Bureau of Labor Statistics

Congressional Budget Office

Congressional Research Service

Connecticut government information and data sources

Connecticut Open Data

Search CT government website

List of CT State Agencies

CT State Library – sign up for a library card to access databases

CT Department of Public Health – vital records, publications, Topics A to Z, statistics and research

CT Department of Labor -- labor market information

CT Department of Social Services HUSKY information

CT Hospital Financial Data

CT Office of Health Strategy

CT Legislative Library – another excellent resource, located on the fifth floor of the LOB, very friendly, helpful staff –

especially look at their research guides

Nonprofits, Media, and Academic sources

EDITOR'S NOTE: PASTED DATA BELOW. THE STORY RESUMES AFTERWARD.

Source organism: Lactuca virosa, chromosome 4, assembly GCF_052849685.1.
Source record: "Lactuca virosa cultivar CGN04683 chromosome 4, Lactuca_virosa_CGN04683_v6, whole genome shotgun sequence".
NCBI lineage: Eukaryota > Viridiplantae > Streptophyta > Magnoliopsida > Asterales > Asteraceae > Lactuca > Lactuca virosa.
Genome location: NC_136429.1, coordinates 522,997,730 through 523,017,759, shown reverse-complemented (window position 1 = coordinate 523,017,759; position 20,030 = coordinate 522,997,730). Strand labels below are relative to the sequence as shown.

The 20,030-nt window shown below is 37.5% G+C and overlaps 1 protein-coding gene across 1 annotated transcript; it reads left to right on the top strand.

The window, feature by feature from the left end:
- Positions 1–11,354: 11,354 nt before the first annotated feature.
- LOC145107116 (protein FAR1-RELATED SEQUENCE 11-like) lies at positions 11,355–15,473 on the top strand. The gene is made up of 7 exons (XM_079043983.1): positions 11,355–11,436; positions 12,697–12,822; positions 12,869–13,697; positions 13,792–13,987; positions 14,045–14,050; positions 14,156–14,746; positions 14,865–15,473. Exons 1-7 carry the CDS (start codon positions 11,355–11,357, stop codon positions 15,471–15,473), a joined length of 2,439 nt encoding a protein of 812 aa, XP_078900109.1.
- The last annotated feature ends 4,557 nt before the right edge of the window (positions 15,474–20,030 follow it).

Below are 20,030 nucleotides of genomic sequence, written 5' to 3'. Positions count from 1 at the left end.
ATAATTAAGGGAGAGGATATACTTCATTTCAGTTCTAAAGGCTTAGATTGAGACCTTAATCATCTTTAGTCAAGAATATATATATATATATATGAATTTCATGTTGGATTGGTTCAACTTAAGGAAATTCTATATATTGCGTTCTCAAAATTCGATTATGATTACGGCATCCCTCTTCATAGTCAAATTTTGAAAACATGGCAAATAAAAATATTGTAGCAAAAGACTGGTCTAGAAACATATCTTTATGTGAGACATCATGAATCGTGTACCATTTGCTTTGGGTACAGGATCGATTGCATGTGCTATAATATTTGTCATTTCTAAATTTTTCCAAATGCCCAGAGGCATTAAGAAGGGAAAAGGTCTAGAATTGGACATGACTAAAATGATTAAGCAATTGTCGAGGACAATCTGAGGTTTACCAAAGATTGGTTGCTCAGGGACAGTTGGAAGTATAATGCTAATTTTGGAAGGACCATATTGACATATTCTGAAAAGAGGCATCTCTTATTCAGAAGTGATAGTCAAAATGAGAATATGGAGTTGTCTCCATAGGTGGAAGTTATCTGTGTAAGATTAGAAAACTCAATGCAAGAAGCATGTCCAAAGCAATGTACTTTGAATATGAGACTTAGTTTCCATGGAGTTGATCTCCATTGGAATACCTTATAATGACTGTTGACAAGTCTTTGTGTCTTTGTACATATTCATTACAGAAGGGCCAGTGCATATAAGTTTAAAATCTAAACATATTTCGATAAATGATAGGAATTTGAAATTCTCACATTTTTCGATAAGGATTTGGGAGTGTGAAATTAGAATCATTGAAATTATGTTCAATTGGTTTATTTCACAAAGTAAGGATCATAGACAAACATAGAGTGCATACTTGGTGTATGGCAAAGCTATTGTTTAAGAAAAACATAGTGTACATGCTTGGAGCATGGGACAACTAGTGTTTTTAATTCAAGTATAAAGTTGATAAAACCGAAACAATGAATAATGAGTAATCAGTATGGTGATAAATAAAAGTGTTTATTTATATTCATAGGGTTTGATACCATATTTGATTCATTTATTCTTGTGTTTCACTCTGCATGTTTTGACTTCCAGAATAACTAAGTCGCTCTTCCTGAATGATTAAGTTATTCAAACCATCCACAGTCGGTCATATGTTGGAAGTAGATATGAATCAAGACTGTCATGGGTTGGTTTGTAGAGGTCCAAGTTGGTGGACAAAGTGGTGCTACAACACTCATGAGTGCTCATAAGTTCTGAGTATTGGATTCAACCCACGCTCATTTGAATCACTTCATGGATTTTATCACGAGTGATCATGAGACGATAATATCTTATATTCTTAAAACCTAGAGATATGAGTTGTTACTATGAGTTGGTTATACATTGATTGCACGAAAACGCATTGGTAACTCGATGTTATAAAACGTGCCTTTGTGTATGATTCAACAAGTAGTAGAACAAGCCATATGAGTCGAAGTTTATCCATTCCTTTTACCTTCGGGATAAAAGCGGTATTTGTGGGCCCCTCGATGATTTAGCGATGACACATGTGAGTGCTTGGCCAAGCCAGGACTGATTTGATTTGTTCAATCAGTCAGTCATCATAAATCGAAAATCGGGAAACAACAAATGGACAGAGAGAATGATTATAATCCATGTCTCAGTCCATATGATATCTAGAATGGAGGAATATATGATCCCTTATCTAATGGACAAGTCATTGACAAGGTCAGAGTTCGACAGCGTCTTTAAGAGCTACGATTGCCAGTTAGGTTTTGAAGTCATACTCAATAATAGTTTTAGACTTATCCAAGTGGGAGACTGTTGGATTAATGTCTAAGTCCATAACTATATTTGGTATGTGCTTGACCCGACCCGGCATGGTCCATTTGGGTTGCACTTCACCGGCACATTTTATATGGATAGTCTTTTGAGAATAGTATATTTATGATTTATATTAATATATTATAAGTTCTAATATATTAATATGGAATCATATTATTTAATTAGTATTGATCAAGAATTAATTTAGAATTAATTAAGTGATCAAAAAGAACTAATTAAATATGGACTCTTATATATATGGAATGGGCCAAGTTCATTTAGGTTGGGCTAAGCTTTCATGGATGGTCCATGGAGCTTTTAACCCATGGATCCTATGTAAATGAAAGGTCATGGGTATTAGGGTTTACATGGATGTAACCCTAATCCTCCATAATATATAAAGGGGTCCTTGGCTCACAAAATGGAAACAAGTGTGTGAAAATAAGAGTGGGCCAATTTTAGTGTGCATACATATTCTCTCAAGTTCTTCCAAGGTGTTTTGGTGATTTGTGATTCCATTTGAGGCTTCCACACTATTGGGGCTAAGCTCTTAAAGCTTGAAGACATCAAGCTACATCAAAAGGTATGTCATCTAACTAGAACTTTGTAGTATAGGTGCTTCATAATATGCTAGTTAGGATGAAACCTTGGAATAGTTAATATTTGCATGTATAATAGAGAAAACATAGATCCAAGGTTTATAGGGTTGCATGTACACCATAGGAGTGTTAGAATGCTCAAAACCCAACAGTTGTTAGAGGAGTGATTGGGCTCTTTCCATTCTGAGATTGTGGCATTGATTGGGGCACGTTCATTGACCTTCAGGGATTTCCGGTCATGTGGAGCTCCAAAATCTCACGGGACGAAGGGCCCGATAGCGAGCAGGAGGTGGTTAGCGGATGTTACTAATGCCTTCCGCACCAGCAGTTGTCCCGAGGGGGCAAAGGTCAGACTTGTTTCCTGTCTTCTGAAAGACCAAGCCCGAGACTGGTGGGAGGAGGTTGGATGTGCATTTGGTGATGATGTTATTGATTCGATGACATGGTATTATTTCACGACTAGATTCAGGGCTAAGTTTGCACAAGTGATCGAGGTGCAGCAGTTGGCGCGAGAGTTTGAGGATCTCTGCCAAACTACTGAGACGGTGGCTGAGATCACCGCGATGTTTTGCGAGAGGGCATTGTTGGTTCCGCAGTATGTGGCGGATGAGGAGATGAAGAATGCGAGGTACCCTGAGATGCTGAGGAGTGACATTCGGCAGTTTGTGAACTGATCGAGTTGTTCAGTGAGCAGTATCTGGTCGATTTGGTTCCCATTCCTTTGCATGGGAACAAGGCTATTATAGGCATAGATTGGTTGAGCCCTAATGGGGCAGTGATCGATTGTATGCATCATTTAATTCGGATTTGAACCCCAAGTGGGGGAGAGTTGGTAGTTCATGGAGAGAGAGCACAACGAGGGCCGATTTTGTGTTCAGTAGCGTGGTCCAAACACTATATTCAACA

Contacting your legislator? Cite your sources – if you want them to listen to you, from The Conversation

A User’s Guide to Legislative Health Notes, Pew Charitable Trusts

State policy guide; using research in public health policymaking, Council of State Governments

CT Data Collaborative – and health data sources

State Health Compare

State Health Facts Online

Health System Tracker

PubMed – US National Library of Medicine


State Health Access Data Assistance Center

Kaiser Family Foundation

National Association of State Budget Officers

Commonwealth Fund

National Academy of State Health Policy

Millbank Memorial Fund

Connecticut Community Health Needs Assessments – from the CT Hospital Association